VPN full-tunnel exclusion is a feature on the MX whereby the administrator can configure layer-3 (and some layer-7) rules to determine exceptions to a full-tunnel VPN configuration. This feature is also known as Local Internet Breakout in the industry.
When configuring a VPN spoke, the administrator can choose what client traffic is sent to the hub: either only traffic destined for subnets that are part of the VPN or all traffic that does not have a more specific route than the default route. This choice is made in Dashboard by checking the Default Route box for the desired hub on the Site-to-site VPN configuration page. On the MX-Z, this changes the default route from pointing through the uplink to point to the VPN hub.
In certain situations, an administrator wants most non-local traffic to exit to the Internet via the VPN hub, but there is specific traffic that is desired to exit locally, perhaps because the services being accessed are available locally much faster. VPN full-tunnel exclusion is meant to allow this. The configuration model is that one would configure rules to match the traffic that should exit locally.
Note: This feature requires the Meraki MX and Z3 devices on the latest MX 15.X series firmware. Z1, MX60, MX60W, MX80, and MX90 devices are not supported as they cannot upgrade to MX 15.X firmware.
Configuring VPN Exclusion Rules (IP/Port)
The L3 VPN Exclusion configuration is available under Security & SD-WAN > SD-WAN and Traffic Shaping.
It will show up if:
- the Spoke has at least one default route configured for a hub or
- a hub is sharing the default route via advance routing protocol or
- a hub with at least one exit hub configured.
By clicking on the Add+ button, the configuration wizard will pop up as shown below:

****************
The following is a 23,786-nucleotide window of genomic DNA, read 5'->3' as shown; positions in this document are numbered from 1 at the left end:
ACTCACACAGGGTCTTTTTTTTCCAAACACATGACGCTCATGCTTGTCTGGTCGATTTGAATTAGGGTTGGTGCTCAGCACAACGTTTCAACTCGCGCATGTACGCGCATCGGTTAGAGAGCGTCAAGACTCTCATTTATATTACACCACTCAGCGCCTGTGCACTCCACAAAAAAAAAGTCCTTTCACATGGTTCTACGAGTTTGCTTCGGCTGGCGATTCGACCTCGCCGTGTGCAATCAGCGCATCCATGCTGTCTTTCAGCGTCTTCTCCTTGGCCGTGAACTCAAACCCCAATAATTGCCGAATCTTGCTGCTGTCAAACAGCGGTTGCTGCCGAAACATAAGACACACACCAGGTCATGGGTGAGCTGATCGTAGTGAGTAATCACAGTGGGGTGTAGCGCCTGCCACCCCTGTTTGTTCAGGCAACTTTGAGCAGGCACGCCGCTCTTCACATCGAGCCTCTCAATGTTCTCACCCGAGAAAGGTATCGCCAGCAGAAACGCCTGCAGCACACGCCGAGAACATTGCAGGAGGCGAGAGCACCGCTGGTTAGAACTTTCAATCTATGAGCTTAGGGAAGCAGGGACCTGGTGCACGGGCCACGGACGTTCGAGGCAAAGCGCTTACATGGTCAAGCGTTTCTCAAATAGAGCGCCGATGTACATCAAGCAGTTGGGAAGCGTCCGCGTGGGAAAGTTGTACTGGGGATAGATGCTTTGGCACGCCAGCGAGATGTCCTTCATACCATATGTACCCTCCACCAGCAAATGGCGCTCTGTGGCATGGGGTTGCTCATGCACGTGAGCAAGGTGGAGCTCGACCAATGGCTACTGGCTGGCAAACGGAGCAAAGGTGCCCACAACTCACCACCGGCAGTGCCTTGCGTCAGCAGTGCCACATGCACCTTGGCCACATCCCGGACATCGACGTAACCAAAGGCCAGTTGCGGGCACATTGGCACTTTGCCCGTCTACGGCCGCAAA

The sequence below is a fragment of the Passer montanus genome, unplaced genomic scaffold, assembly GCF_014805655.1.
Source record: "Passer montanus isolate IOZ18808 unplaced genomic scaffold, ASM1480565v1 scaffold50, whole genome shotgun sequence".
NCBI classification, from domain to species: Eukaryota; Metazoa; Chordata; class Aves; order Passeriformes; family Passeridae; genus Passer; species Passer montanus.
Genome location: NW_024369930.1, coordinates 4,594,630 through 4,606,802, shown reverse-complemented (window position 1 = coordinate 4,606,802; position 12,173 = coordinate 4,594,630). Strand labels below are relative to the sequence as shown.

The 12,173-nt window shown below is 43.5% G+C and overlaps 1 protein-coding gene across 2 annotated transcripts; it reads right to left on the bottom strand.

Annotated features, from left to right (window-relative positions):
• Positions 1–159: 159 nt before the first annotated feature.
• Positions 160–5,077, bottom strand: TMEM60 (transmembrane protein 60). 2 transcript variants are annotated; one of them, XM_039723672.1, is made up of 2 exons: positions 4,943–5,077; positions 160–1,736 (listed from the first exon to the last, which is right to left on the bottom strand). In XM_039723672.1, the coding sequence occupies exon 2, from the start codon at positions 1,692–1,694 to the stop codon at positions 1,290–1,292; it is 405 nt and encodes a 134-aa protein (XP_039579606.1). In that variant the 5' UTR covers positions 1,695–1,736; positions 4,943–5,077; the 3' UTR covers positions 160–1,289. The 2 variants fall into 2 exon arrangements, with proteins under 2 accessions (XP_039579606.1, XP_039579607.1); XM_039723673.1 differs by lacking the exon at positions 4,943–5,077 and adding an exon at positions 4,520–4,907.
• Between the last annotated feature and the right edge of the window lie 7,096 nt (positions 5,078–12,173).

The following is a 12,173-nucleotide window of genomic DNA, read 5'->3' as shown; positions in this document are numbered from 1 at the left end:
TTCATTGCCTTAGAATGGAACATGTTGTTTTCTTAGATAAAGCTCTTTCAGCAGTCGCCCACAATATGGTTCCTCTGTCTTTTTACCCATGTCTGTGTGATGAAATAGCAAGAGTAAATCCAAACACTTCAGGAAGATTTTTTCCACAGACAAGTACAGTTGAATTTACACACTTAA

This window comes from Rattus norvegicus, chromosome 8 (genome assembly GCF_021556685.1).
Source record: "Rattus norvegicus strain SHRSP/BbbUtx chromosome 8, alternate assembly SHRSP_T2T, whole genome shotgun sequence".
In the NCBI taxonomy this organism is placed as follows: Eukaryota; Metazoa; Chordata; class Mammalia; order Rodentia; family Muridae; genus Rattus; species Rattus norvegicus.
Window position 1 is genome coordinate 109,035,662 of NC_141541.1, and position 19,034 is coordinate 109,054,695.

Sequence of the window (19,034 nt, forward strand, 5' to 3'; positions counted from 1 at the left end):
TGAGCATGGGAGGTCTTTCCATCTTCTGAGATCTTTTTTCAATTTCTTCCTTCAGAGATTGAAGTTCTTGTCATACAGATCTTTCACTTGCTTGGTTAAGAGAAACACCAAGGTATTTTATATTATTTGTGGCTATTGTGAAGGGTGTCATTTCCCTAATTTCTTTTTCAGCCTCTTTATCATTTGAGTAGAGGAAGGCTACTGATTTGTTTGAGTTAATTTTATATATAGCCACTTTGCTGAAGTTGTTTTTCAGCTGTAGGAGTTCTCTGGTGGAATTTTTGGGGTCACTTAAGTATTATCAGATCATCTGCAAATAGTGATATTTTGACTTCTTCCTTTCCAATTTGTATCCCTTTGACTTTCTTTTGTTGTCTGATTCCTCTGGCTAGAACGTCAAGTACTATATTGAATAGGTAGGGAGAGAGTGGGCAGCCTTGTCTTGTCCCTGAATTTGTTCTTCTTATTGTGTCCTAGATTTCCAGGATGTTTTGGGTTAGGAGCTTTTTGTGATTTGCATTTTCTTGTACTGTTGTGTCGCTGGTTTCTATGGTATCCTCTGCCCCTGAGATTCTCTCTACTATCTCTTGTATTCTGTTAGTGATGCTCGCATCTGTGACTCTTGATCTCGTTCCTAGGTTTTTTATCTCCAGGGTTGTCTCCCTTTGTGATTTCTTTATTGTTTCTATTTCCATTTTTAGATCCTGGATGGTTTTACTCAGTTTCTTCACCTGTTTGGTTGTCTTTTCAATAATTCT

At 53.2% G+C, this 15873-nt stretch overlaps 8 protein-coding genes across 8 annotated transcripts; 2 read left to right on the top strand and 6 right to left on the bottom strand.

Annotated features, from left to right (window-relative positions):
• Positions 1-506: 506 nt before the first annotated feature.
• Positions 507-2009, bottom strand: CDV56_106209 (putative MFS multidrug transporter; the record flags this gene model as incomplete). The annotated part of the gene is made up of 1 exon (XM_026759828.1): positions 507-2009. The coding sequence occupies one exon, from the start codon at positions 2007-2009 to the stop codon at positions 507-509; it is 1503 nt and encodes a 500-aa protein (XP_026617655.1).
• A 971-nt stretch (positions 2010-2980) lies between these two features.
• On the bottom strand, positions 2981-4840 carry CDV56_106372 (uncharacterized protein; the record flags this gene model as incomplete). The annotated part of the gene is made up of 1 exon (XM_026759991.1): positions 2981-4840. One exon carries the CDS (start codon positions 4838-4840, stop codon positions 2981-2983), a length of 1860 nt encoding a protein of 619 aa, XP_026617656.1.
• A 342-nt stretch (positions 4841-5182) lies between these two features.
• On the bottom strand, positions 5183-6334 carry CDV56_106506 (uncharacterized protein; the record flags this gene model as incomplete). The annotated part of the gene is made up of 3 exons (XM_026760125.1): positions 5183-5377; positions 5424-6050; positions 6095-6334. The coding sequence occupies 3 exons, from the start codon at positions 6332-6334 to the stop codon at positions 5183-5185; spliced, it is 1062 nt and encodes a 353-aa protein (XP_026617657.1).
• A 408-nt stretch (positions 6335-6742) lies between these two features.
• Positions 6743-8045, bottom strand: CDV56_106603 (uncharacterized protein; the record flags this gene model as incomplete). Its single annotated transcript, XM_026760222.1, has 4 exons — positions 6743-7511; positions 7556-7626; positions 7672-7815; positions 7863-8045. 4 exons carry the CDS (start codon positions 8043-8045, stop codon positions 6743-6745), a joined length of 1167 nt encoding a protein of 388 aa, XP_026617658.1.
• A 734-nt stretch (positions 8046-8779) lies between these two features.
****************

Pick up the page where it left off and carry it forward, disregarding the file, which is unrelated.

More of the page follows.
This wizard will allow configuration of IP based rules. The protocol can be selected as TCP / UDP / ICMP or All. The destination can be a single IP address or CIDR/subnet. A destination port can also be defined or it can be set as any.
Once the rules are configured it will show up in the dashboard as shown below:
The above image shows configured rules which means that all the traffic is sent to Hub by default except the above-mentioned destination IPs for all the Port.
Configuring VPN Exclusion Rules (DNS Hostname)
To configure the DNS hostname, simply click on the Add+ button and select the protocol as DNS. It will give an option to configure the URL as shown below:
Note: To configure a wildcard that would include all subdomains of a domain, for example, all subdomains of 'google.com' then simply enter 'google.com' into the DNS hostname text box. This will create a wildcard entry in the MX configuration for all subdomains of the domain entered, if you just want to exclude specific subdomains, then only enter those specific subdomains, for example 'mail.google.com'.
Configuring Application Based VPN Exclusion Rules
Meraki MX supports L7 Application based Local Internet Breakout for the top SD-WAN Applications. The following are the list of applications that can be excluded from the full tunnel VPN.
Office 365 Suite
Office 365 Sharepoint
Skype & Teams
The following are the requirements to utilize this feature in a network:
Latest MX 15.X version firmware
Secure SD-WAN Plus license
All other requirements listed for IP/URL based Local Internet Breakout
Note: Application based VPN exclusion rules are not supported on Z-Series units as they are not compatible with the Secure SD-WAN Plus license. For additional info on MX family features and license options, please refer to our Meraki MX Security and SD-WAN Licensing article.
Once a network qualifies the requirements, the option will be available under Security and SD-WAN appliance > SD-WAN and Traffic Shaping > Local Internet Breakout as shown in the image below:
How does the update of the application endpoints work?
The providers who update their endpoints on a regular basis are monitored via the Meraki Dashboard. We periodically check the updates in the backend. If there is new information found, the Meraki dashboard will automatically update its configurations and push those changes to all the customers without their intervention.
A service (any of the applications listed above) is hosted on a private datacenter: If the application hosted in private DC can also be accessed via Public Internet, simply selecting the application to exclude will not work.
A service that is hosted privately on public cloud infrastructure such as an Email Server hosted in Azure: Simply selecting an application will not exclude traffic if the hosted email server is also reachable via the public internet.